Nearly 50-Year-Old Business Hub in Des Moines Faces Foreclosure
Hearing about malls closing surprises virtually no one at this point. With delivery sites like Amazon and even major brick-and-mortar brands like Wal-Mart and Target offering delivery services, you can pretty much get anything you need on your doorstep.
To quote the great comedian Tom Segura,
Do you ever really process that you don’t have to leave your home to buy anything? You’re like, 'Yeah, I order some things online.' No, no, no. You can sit on your couch, pull up your phone, and if you want to, just be like,' 'I want bananas. And I want hammers. And…I want an eagle’s beak.' -And then… Amazon’s like, [blows raspberry] 'It’s on your f****n’ doorstep.'
Even one of the more premier shopping destinations in central Iowa is susceptible to online delivery and American laziness.
Considering the booming amount of business the Valley West Mall brought West Des Moines, its looming foreclosure still comes as a surprise to many who went shopping before the drastic levels of convenience we experience today.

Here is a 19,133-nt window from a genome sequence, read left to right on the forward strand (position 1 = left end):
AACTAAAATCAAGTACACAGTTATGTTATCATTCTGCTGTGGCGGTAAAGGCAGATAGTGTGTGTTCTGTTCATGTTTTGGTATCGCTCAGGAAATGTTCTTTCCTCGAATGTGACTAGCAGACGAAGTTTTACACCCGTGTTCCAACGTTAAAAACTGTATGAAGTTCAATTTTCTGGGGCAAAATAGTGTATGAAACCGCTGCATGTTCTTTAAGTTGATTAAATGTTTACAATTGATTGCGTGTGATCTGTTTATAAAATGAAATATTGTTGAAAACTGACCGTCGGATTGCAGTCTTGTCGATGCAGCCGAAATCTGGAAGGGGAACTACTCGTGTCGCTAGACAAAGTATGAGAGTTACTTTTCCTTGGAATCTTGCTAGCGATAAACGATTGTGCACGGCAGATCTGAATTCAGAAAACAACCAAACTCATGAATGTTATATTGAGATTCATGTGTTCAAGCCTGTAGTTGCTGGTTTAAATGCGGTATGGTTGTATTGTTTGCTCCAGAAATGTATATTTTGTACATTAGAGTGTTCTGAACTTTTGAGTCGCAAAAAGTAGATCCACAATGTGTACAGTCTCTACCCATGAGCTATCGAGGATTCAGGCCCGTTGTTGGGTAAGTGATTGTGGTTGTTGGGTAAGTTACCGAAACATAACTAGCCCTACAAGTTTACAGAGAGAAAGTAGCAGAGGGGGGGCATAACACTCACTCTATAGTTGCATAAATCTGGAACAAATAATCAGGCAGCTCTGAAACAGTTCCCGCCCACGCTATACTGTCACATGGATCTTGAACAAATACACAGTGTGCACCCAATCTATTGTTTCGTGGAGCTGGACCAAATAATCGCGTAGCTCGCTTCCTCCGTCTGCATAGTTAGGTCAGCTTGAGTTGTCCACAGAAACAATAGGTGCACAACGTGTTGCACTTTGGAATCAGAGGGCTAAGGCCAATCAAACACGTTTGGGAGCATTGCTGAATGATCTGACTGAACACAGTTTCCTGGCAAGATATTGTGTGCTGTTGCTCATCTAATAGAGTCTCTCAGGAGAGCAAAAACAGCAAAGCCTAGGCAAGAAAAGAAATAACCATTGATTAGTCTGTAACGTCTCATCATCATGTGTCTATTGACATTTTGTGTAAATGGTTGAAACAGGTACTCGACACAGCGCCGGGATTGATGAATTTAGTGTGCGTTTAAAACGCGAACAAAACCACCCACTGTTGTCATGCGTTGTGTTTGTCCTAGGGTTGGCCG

The reasoning for the shopping location's foreclosure may come as a bit of a shock to everyone, though.
According to KCCI, "Court documents filed by U.S. Bank show the mall hasn't made a payment on its $50 million loan since last May.
The bank notified the mall owners in April of their default on the loan and says the entire loan, along with other fees, need to be paid in full. The total amount owed is more than $41 million."
The opening of Jordan Creek Mall in 2004 less than five miles away from Valley West immediately made an impact on the amount of traffic that came through the original mall, but Valley West remained viable in the meantime. That's until just a bit after the turn of the decade in 2010.
Of course, when the COVID-19 pandemic in 2020 caused the closure of businesses throughout Iowa, Valley West took a hit as well. However, even before that, the mall had issues with vacant store areas inside. According to the Des Moines Register, two big hits came at the hands of Younkers and Von Maur leaving the location -- Younkers' departure opened up 200,000 square feet of empty space and Von Maur had been a financial anchor since there since 1976.
KCCI adds this of the closure: "U.S. Bank could sell the mall once a judge rules on the foreclosure. The mall's owners are able to delay that sale for up to two months."